but had no share in that of a stepmother. A craftsman often adopted a son to learn the craft. in the absence of sons. . or went to their children if they had any. but they retained a right to inherit on his death. execute a deed granting a daughter power to leave her property to a favourite brother or sister. The daughter was not only in her father's power to be given in marriage. but one-third of a child's share if she were a hierodule or a Marduk priestess. reservation being made of a bride-price for an unmarried son. The son also appears to have received his share on marriage. and it is not clear that the apprentice had any filial relation. A man who adopted a son. If the adopted child discovered his true parents and wanted to return to them. her husband managed it. If the adopted child failed to carry out the filial duty the contract was annulled in the law courts. he might bring his wife there. A father had no claim on his married children for support. Children also shared their own mother's property. but if they did not satisfy her. Adoption was very common. which were often decided in her childhood. perhaps in preference to an uncongenial marriage. found the estate for the adopted child who was to relieve them of a care. The latter had the privilege of exemption from state dues and absolute disposal of her property. but he might dedicate her to the service of some god as a vestal or a hierodule. which reverted to their family. He profited by the son's labour. This was done by contract. could dissolve the contract but must give the adopted child one-third of a child's share in goods. Adoption had to be with consent of the real parents. They even. if any. The child was then adopted to care for the parents' old age. If she married. When there were two mothers. All other daughters had only a life interest in their dowry. There was no birthright attaching to the position of eldest son. This was usual in child marriages. the two families shared equally in the father's estate until later times when the first family took two-thirds. if childless. even elder brothers when both parents were dead. A grown-up daughter might wish to become a votary. Daughters. Vestals frequently adopted daughters. on his death the brothers were bound to do so. An adopted child was a full heir. That could only descend in the family to which he had ceased to belong. giving her a full child's share if a wife. she could appoint a steward. certain palace officials and slaves had no rights over their children and could raise no obstacle.rights in the absence of the father. but he usually acted as executor and after considering what each had already received equalized the shares. A father might. that son could prosecute him and get the contract annulled. who thus ceased to have any claim upon them. usually other vestals. but did not always then leave his father's house. Usually he was residuary legatee. Slaves were often adopted and if they proved unfilial were reduced to slavery again. especially where the father (or mother) was childless or had seen all his children grow up and marry away. and afterwards married and had a family of his own. dower for a daughter or property deeded to favourite children by the father. hierodules. She had no choice in these matters. were usually consenting parties to an arrangement which cut off their expectations. which usually specified what the parent had to leave and what maintenance was expected. his eye or tongue was torn out. He even made grants in excess to the others from his own share. a concubine or a vestal. who usually executed a deed making over the child. A daughter's estate was usually managed for her by her brothers. to care for their old age. All legitimate children shared equally in the father's estate at his death. but no real estate. however. or give her as a concubine. the contract might even assign him the position of eldest son. If he failed to teach his son the craft. The real children. and it seems that her father could not refuse her wish. in some cases. Foundlings and illegitimate children had no parents to object. In all these cases the father might dower her. If he did not. This was a form of apprenticeship. But vestals. had sons' rights.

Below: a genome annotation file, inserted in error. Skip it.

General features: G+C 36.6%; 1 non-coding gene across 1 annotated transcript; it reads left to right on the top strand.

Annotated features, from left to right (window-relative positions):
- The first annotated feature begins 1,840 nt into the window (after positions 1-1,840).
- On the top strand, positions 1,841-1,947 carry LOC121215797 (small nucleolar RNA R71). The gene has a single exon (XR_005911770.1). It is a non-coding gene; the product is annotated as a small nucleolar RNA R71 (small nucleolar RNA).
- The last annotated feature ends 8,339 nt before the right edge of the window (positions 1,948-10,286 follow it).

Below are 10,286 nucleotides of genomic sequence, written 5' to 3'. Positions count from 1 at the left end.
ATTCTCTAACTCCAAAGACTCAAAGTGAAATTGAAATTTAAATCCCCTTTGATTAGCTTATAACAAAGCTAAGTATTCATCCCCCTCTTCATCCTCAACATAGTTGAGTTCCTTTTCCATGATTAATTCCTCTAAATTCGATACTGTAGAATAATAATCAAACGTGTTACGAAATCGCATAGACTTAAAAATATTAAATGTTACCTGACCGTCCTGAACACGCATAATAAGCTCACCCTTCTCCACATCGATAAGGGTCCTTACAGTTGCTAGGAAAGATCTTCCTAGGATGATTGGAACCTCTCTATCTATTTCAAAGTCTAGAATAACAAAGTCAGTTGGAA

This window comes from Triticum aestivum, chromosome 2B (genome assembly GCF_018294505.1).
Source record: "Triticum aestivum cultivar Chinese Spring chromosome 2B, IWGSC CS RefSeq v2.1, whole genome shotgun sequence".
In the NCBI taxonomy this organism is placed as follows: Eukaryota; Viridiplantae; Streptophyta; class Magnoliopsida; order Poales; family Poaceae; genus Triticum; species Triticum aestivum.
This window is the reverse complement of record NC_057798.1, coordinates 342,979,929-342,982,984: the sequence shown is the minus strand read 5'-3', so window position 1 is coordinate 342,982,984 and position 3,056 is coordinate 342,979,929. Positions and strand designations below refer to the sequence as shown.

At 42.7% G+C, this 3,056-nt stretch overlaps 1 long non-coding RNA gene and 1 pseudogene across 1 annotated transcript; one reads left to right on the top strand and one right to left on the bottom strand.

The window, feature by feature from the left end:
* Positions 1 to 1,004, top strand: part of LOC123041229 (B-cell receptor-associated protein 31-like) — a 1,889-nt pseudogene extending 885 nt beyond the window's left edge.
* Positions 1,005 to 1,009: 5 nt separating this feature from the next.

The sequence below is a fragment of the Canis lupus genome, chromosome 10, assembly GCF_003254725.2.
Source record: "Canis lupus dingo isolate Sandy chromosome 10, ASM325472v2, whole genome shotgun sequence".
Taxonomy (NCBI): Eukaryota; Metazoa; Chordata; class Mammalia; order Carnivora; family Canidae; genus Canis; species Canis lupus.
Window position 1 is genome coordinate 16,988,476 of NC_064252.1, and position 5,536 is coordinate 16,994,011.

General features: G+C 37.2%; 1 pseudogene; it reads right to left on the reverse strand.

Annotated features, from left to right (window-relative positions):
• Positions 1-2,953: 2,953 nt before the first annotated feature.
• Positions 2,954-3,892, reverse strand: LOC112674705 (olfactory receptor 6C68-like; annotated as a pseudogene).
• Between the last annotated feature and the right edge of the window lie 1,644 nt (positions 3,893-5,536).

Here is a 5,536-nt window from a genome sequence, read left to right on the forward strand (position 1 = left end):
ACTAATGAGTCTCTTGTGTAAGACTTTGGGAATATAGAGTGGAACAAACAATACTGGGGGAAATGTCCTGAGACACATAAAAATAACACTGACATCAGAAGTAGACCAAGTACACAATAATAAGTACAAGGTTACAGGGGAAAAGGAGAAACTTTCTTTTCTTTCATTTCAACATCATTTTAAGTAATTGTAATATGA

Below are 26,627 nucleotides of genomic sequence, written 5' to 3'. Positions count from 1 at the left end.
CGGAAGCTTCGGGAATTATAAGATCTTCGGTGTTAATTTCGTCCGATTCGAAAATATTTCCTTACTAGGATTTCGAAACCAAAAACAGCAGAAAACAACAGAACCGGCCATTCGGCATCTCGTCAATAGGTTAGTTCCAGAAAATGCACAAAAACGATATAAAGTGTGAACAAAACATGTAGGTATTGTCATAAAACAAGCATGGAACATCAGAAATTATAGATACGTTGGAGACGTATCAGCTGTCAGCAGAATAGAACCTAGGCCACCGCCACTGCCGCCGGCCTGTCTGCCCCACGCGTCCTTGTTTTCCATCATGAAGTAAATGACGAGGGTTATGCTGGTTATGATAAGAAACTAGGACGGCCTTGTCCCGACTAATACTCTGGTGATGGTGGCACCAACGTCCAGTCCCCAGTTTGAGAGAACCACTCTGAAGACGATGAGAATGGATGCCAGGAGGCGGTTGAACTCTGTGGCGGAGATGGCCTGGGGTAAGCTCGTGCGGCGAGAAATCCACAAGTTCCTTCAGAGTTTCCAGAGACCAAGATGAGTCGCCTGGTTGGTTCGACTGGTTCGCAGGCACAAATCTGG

he was drowned. for procuring husband's death. but the Code insisted upon judicial consent and that only for repeated unfilial conduct. In early times the son who denied his father had his front hair shorn. Deprivation of office in perpetuity fell upon the corrupt judge. and was free to marry as she chose. for oppression of feudal holders. bad conduct as wife. To cause loss of liberty or property by false witness was punished by the penalty the perjurer sought to bring upon another. both were burned to death. lost an ear. drowning. with a stepmother. The restoration of goods appropriated. the man was exiled. with a daughter. but is not recognized by the Code. for false claim to goods. In the criminal law the ruling principle was the lex talionis. precipitation from a tower or pinnacle of the temple or by the iron sword for a wife's repudiation of her husband. for assisting or harbouring fugitive slaves. for theft involving entrance of palace or temple treasury. The slave. for delegation of personal service. took her dowry and returned to her family. for illegal purchase from minor or slave. both being amelu. while if he denied his mother he had his front hair shorn. for detaining or appropriating same. are very similar. for misappropriating the levy. The loss of the surgeon's hand that caused loss of life or limb or the brander's hand that obliterated a slave's identification mark. the death of a man's daughter because her father caused the death of another man's daughter. rape of betrothed maiden. A betrothed girl. seduction of daughter-in-law. A sort of symbolic retaliation was the punishment of the offending member. for vestal entering or opening tavern. a slave-mark put on him. A specified form of death penalty occurs in the following cases:-gibbeting (on the spot where crime was committed) for burglary. as a rule. who struck a freeman or denied his master. was driven round the city as an example and expelled his home. in the loss of the tongue that denied father or mother (in the Elamite contracts the same penalty was inflicted for perjury). the man was disinherited. the organ of hearing and symbol of obedience. bigamy. but not degraded to slavery. for kidnapping. The contracts naturally do not concern such criminal cases as the above. for common theft in the open (in default of multiple restoration) or receiving the same. A curious extension of the talio is the death of creditor's son for his father's having caused the death of debtor's son as mancipium. Sixty strokes of an ox-hide scourge were awarded for a brutal assault on a superior. for damages done to property. Enslavement befell the extravagant wife and unfilial children. for breach of contract. for theft at fire (on the spot). For incest with his own mother. burning for incest with own mother. To bring another into danger of death by false accusation was punished by death. for selling stolen goods or receiving the same. seen in the cutting off the hand that struck a father or stole a trust. A wife who for her lover's sake procured her husband's death was gibbeted. but if the husband was willing to pardon his wife. with a son's betrothed. The death penalty was freely awarded for theft and other crimes regarded as coming under that head. for getting a slavebrand obliterated. Imprisonment was common. tooth for tooth. seduced by her prospective father-in-law. of builder's son for his father's causing the death of house-owner's son by building the house badly. in cutting off the breast of a wet-nurse who substituted a changeling for the child entrusted to her. in the loss of the eye that pried into forbidden secrets. he was fined. and could be sold as a slave. for disorderly conduct of tavern. for causing death of a householder by bad building. This death penalty was also fixed for such conduct as placed another in danger of death. Branding (perhaps the equivalent of degradation to slavery) was the penalty for slander of a married woman or vestal. for fraudulent sale of drink. The manner of death is not specified in these cases. We are quite without evidence as to the executive in all these cases. Adultery was punished with the death of both parties by drowning. later also for encroaching on the king's highway. for brigandage. Exile was inflicted for incest with a daughter.A father could disinherit a son in early times without restriction. This is awarded by the Code for corporal injuries to a muskinu or slave (paid to his master). Eye for eye. The commonest of all penalties was a fine. drowning for adultery. . with a daughter-in-law. disinheritance for incest with a stepmother or for repeated unfilial conduct. limb for limb was the penalty for assault upon an amelu. but marriage contracts do specify death by strangling. the king might intervene to pardon the paramour.